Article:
- When UEFI is enabled, all the former Boot Sequence options change. I needed to manually reposition USB as 1st to boot.
4. ONLY THEN was I able to disable Legacy Options ROMs.
When I attempted to disable Legacy Options ROMs first, I got this error:
I rebooted after using Boot-repair via Live USB, then installed BR again, this time on the SSD, using the Terminal command from @vasileios
sudo apt install boot-repair.
Then I ran Boot-repair from the menu.
Question 1, @vasileios
- What problems could be caused by a “Locked-NVram”? (whatever that is)
Boot-repair ended with this error message:
I powered off the laptop, then powered back on, sans USB. So far, it appears that everything is working ok.
- Is there any potential issue I might encounter while using the cloned drive?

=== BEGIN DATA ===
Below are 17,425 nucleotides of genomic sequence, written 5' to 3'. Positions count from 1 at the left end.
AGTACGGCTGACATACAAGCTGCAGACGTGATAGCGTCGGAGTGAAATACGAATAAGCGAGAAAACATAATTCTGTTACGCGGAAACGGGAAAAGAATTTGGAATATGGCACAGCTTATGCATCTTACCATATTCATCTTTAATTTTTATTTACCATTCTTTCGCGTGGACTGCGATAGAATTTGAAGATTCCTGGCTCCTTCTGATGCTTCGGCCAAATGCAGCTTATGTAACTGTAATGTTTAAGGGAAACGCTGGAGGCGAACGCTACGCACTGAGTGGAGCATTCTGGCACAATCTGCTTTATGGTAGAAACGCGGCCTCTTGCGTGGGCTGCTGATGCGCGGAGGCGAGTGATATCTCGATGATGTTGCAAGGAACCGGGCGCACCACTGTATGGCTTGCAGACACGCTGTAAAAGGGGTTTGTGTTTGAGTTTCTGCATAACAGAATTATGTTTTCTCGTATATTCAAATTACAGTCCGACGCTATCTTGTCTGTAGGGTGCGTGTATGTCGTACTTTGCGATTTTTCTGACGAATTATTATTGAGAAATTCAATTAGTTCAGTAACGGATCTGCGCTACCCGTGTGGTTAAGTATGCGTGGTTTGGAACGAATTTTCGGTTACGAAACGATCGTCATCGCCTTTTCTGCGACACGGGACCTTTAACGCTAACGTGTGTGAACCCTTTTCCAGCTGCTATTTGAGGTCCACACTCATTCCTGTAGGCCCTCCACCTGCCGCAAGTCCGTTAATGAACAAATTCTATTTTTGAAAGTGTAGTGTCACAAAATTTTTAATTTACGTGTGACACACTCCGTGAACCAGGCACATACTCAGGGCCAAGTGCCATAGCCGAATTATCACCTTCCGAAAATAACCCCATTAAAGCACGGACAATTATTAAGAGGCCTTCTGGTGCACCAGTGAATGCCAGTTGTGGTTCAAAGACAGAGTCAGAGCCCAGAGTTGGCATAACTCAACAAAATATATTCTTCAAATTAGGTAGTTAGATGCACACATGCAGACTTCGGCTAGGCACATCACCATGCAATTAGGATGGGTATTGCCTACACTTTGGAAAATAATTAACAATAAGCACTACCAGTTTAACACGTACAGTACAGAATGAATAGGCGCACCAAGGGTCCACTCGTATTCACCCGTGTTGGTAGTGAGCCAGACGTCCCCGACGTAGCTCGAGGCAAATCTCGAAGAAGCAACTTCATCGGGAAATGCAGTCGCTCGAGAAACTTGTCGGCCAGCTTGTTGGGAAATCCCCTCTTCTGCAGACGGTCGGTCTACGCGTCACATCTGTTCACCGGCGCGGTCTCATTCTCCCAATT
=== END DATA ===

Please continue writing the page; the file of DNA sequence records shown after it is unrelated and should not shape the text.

- Can system backups (and data backups) on laptop #1, be restored onto laptop #2, effectively retaining their status as clones? (I have changed the background image in #2 in order to know which machine I’m working on. )
oh wow. it worked.
Thank you, @vasileios.
Congratulations on getting it done! As you experienced, most of the issues appear due to BIOS configuration differences. Many distributions will initiate a completely different boot-loader setup if you have a Legacy boot as opposed to a UEFI boot. And when you’re dual-booting and both are enabled (it’s possible in some devices), some distros will go UEFI and others will go Legacy. It happened to me in my desktop of 4 OSs.
To answer your questions:
You don’t need to worry about it - as it’s not something that can be solved via any software. If the laptop produces any kind of issue in the future, just reset its CMOS, which is basically the BIOS memory.
The answer here is simple: No. I did it to my Arch, which I cloned twice. One from a Virtual Machine conversion and one to get it to a bigger drive. No issues there, other than the usual bleeding edge bugs that get resolved.
Another simple answer: Yes. As long as they have identical apps installed. Keep in mind, the file system will become identical to the snapshot of the TimeShift. Which means that any extra files in the second system will be wiped.